Mindanao Study Center

Mandaya Epic Literature

Speaker: Emmanuel S. Nabayra

The Philippines is a country composed of various ethnolinguistic groups that are rich in both culture and heritage. The current session serves as an introductory course to the language and epic literature of the Mandaya people, an ethnolinguistic group in Mindanao. This brief course discusses features of the Mandaya language through syntax, grammar, and vocabulary. 

Reading episodes of Mandaya epic poems can help students look into the past and the worldview of the Mandaya people. “Become [a] true nationalist,” says Prof. Emmanuel S. Nabayra, “to continuously reformulate the culture, the socio-economic, and political systems of our country according to our current needs.”

Prof. Nabayra cites the observations of William Henry Scott and how the history of our ancestors was “covered with a thick curtain of western propaganda literature justifying their occupation, conquest, colonization, and subjugation of the lands and the oppression and mistreatment of our ancestors.”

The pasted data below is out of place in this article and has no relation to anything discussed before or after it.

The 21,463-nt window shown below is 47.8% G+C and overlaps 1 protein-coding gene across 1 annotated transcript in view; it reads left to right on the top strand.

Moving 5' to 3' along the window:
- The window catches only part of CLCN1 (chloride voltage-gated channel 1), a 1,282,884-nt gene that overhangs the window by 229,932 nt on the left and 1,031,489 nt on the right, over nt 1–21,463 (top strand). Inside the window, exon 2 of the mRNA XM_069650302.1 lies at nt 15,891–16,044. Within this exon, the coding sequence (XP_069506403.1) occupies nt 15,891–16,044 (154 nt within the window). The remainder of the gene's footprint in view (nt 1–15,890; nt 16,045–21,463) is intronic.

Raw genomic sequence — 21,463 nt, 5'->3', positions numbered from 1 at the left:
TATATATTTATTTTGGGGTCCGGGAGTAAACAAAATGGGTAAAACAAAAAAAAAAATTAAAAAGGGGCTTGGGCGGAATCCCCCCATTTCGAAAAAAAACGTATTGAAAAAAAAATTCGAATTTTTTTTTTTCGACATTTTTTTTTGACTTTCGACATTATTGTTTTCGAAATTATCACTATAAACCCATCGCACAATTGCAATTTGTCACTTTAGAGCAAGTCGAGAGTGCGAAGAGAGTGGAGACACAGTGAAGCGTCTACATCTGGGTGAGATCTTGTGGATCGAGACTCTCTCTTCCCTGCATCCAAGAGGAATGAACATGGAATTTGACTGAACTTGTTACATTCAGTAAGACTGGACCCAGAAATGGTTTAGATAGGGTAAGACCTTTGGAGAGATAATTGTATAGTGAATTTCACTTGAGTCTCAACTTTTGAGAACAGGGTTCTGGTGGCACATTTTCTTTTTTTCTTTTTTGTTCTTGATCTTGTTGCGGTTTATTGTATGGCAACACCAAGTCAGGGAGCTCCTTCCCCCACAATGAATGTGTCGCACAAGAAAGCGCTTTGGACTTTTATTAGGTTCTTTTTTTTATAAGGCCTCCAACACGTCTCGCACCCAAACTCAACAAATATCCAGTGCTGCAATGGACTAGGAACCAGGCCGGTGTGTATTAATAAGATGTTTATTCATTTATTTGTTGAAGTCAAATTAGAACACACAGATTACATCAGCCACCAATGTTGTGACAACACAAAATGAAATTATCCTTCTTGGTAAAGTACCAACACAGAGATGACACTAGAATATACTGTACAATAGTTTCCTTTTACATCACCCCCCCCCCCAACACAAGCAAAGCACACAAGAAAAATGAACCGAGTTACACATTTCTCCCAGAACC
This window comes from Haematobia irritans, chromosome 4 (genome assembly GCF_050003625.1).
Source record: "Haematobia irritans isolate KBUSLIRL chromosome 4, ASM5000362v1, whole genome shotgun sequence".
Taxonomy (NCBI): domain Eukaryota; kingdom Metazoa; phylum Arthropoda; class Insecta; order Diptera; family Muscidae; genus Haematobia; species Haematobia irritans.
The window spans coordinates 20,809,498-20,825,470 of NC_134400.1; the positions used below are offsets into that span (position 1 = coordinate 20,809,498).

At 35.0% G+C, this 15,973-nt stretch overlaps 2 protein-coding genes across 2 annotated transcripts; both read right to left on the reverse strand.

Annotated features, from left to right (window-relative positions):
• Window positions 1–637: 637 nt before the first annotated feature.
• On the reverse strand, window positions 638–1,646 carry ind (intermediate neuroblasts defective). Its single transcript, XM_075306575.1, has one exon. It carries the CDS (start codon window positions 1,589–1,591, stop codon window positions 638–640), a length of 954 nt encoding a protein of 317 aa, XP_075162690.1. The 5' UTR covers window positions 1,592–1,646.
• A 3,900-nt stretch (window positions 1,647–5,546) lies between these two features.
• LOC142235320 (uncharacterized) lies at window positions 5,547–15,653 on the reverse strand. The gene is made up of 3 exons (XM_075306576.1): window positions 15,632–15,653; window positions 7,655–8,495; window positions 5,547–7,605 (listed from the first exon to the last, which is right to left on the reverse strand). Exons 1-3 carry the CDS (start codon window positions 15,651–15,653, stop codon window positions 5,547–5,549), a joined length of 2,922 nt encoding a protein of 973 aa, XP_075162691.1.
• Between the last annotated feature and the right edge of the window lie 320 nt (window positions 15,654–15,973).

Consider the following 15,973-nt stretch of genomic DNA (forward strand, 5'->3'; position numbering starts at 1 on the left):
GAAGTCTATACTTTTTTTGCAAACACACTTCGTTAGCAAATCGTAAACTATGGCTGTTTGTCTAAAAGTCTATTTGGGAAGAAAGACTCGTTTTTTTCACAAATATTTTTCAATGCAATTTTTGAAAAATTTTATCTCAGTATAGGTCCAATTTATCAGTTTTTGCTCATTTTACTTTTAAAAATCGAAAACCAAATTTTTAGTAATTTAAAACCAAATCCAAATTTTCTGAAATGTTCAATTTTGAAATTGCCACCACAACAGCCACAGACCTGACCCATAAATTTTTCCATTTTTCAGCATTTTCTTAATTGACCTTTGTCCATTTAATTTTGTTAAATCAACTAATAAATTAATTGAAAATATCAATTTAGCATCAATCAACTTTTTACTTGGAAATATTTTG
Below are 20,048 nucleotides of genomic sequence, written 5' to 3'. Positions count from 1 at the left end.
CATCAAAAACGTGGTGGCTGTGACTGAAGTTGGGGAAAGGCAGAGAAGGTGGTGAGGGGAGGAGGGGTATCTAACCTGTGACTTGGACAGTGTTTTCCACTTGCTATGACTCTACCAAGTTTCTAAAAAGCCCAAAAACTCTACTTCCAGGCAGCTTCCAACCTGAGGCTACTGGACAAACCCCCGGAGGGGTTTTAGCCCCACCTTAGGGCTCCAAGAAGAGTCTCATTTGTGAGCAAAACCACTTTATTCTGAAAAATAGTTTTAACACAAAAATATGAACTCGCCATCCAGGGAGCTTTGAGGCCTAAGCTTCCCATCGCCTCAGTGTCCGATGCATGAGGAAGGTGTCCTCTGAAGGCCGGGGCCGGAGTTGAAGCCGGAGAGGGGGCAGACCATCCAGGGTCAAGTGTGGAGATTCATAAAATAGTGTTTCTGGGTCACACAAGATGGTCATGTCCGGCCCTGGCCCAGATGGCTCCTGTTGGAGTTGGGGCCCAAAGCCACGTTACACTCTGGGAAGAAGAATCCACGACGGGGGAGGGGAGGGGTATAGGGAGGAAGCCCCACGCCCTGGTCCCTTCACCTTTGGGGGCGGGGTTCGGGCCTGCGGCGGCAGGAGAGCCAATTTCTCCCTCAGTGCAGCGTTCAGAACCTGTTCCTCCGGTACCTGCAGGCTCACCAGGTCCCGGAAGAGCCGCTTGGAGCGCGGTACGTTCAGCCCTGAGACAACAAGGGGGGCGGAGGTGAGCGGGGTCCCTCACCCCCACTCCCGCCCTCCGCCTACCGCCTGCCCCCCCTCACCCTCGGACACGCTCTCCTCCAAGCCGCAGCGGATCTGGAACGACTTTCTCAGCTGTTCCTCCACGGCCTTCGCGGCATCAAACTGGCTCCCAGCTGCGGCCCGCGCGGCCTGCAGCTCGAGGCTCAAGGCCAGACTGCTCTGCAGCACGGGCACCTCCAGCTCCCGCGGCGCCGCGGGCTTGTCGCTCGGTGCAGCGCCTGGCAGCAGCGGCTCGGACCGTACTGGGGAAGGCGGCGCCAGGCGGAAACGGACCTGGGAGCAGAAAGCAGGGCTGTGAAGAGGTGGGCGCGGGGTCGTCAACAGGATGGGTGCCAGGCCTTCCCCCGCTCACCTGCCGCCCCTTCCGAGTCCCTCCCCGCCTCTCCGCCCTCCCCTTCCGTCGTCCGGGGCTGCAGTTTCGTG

Prof. Nabayra also discusses his experiences while serving as a Catholic missionary among the Mandaya in Baganga and Caraga, Davao Oriental. In his studies, he was surprised by the religious beliefs and practices of the so-called “pagan” people who were both monotheists and animists. The Mandaya people believe that all creation from the Labaw na Magbabaya have spirits or caretakers. All creation should be treated with respect and reverence as the spirits are vengeful and can be easily offended. If the Labaw na Magababaya’s creations were abused or disrespected, the offending parties should appease the caretaker spirits with appropriate rituals.

The beliefs of Mandaya people are deeply rooted in respect of the Labaw na Magbabaya’s creation. The western colonialists, however, found their beliefs as hindrance in their campaign to exploit the rich natural resources found in the ancestral lands of the Mandaya people. Using the Church and its various teachings as a medium and tool in imperialist campaign, the colonists disgraced the existence of the Labaw na Magbabaya and other Mandaya beliefs. This degradation and miseducation allowed the exploitation of the Mandaya people. 

By reflecting on the language, culture, and value systems of indigenous groups, we will be able to discover and recover the wisdom of our collective heritage. We would reclaim and regain the rights of indigenous groups that were taken and trodden by the colonizers. 

How does reading epic poems help us understand the beliefs and the worldviews of indigenous groups? How does looking into the Mandaya worldview assist us in our acknowledgment of their fight for their rights and self-determination?

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